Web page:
What is fair trade?
Fair trade seeks to transform the lives of poor producers in the developing world by enabling them to use their skills and resources to trade their way out of poverty.
It seeks to challenge injustices in trading structures and practices that so often lead to the exploitation and marginalisation of poor people. Key elements of fair trade-
Fair trade sets out to:
• create opportunities for poor producers
• ensure trading practices are fair, both in terms of payment and prices
• ensure that children are not being exploited
• ensure there is no discrimination
• ensure working conditions are safe.
About Fair Trade
Fair Trade in Europe started as a grassroots movement about 40 years ago. The aim was to alleviate poverty in the 'Global South' - Africa, Asia, Latin America, the Caribbean - by building direct, sustainable relationships with disadvantaged producers and providing fair access to markets in the developed 'North'. The aims are the same now, but Fair Trade has developed into a powerful force, symbolised by a high level of European co-operation. Fair Trade is a trading partnership, based on dialogue, transparency and respect, which seeks greater equity in international trade. It contributes to sustainable development by offering better trading conditions to, and securing the rights of, marginalized producers and workers - especially in the South. Fair Trade organisations (backed by consumers) are engaged actively in supporting producers, awareness raising and in campaigning for changes in the rules and practices of conventional international trade. All involved in Fair Trade accept that it has to include: paying fair prices to producers which reflect the true cost of production, supporting producer organisations in their social and environmental projects, promoting gender equality in pay and working conditions, advising on product development to increase access to markets, committing to long term relationships to provide stability and security and campaigning to highlight the unequal system of world trade which places profit above human rights and threatens our environment.
BAFTS - The British Association for Fair Trade Shops is an association of retailers who, although independent, unite in a core purpose which is to bring about fundamental changes in the status of working producers through Fair Trade retailing and campaigning.
Through solidarity and through practical programmes of assistance, BAFTS seeks to strengthen a network of sales channels that are dedicated to its core purpose. It seeks to improve the quality and the quantity of such channels, so that they are better able to contribute towards the building of greater justice and equity in the world. The association and its members support campaigns that increase awareness and understanding of the needs of producer workers and of their rights.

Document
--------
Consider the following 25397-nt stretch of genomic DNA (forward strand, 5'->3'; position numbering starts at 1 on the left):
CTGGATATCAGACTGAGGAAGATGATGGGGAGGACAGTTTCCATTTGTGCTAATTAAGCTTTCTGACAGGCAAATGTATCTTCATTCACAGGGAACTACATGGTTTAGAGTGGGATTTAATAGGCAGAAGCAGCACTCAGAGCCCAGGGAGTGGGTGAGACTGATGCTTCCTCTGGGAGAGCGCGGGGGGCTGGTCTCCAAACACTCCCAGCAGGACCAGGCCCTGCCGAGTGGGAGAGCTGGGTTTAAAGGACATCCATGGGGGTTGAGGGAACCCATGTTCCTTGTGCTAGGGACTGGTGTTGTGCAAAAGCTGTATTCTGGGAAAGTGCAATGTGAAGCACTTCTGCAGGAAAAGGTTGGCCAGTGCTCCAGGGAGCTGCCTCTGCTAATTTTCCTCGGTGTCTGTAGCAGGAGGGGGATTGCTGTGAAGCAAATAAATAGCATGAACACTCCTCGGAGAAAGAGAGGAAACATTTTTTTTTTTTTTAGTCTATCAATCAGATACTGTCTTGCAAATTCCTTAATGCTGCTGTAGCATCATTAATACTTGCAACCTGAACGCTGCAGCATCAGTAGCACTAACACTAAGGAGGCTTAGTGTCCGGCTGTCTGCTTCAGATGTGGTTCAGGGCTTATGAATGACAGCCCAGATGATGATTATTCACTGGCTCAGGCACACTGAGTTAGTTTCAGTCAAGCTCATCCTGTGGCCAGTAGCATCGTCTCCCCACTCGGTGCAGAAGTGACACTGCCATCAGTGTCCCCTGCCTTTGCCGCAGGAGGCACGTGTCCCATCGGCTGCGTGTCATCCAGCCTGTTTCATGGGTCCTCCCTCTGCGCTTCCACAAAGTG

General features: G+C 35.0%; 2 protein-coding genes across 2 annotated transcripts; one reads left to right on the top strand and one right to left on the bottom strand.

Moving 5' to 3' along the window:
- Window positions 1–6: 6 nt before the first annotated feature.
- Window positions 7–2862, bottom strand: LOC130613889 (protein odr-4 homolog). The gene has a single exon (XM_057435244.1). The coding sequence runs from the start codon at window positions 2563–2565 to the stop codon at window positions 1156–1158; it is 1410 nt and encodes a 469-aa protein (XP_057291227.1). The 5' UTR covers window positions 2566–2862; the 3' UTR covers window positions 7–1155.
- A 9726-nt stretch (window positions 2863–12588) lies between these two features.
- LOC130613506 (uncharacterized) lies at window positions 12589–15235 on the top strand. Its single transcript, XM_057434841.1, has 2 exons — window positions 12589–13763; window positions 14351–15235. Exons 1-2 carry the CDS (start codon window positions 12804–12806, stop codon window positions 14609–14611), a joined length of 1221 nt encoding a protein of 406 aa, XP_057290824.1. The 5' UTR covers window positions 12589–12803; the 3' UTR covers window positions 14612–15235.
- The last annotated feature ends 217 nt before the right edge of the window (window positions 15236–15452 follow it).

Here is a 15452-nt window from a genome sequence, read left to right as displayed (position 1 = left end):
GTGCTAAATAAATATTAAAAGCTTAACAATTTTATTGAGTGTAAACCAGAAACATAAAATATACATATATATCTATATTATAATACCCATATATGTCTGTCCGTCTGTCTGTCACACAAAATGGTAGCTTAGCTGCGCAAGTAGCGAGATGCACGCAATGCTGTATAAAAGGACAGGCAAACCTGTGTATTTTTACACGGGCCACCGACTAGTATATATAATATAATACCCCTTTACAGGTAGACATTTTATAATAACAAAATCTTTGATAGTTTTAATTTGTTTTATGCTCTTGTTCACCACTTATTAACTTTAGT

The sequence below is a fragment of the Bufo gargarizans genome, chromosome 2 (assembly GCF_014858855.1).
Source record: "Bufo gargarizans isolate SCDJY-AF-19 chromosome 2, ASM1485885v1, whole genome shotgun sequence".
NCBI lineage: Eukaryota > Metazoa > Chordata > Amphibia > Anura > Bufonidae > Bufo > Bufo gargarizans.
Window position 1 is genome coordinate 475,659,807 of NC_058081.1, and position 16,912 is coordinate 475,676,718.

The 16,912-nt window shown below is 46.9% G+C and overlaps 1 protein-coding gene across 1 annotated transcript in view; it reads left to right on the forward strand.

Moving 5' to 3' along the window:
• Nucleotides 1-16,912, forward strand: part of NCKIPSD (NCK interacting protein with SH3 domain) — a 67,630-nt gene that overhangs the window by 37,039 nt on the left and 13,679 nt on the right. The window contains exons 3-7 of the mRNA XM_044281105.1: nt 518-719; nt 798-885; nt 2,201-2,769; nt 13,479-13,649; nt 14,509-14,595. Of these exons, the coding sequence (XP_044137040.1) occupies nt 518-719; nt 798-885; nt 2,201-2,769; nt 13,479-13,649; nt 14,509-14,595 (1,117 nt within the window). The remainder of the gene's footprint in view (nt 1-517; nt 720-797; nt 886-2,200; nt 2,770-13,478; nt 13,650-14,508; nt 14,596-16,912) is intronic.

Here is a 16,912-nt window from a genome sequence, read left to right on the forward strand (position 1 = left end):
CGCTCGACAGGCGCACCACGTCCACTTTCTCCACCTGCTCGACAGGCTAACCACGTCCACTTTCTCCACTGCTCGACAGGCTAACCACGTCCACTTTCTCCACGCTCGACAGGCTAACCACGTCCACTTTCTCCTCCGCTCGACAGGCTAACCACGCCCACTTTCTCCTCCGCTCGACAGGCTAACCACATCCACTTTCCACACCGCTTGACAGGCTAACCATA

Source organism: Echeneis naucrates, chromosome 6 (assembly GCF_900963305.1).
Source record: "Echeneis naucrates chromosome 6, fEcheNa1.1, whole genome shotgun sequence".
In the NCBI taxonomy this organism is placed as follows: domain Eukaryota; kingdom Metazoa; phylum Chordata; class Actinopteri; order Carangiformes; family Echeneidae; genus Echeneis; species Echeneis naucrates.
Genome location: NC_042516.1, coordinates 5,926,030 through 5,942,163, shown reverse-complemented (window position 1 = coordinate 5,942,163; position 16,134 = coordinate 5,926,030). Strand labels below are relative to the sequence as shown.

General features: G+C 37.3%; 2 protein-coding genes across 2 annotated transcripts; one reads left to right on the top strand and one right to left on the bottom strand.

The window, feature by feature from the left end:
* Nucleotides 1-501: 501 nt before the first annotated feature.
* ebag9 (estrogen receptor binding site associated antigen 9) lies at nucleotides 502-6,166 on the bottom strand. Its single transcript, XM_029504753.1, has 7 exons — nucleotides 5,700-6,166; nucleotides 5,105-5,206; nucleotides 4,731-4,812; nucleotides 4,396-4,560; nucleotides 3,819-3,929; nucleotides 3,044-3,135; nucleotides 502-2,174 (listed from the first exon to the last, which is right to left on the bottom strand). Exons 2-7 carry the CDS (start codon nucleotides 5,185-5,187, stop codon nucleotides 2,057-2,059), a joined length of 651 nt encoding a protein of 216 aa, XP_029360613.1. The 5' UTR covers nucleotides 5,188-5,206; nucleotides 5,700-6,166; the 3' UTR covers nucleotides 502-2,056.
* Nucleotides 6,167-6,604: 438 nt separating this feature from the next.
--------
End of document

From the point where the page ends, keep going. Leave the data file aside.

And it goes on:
BAFTS is connected to the global Fair Trade Movement through its membership of the WFTO (the World Fair Trade Association) and the Trade Justice Movement. It recognizes the internationally agreed definition of Fair Trade:
Fair Trade is a trading partnership, based on dialogue, transparency and respect, that seeks greater equity in international trade. It contributes to sustainable development by offering better trading conditions to, and securing the rights of, marginalized producers and workers – especially in the South.
Fair Trade organisations (backed by consumers) are engaged actively in supporting producers, awareness raising and in campaigning for changes in the rules and practice of conventional international trade.
Why Shop at a BAFTS Fair Trade Shop?
Why do some products claim to be “fair trade’’ but do not carry the FAIRTRADE Mark? Some organizations, also called Alternative Trading Organisations (ATOs), are purely dedicated to trading fairly and have been doing so for many years before Fairtrade certification was established. You can find these organisations listed at WFTOor BAFTS. The process of agreeing international Fairtrade standards can take time, and for many of the products these organisations sell, there may not yet be standards available to certify their products. Most products carrying the FLO mark are foods/commodities like coffee, tea etc where it is very simple to apply a standard certification process.
Why aren’t handcrafts Fairtrade certified?
Fairtrade Certification and its system of minimum pricing were designed initially for commodity products. It is technically difficult to adapt this model of standardized minimum pricing to crafts and other products made by small-scale artisans, which are each unique, made of varied materials and have highly varied production processes and costs. However, FLO is currently working with others to explore whether we could work towards a certification programme for these products in the future.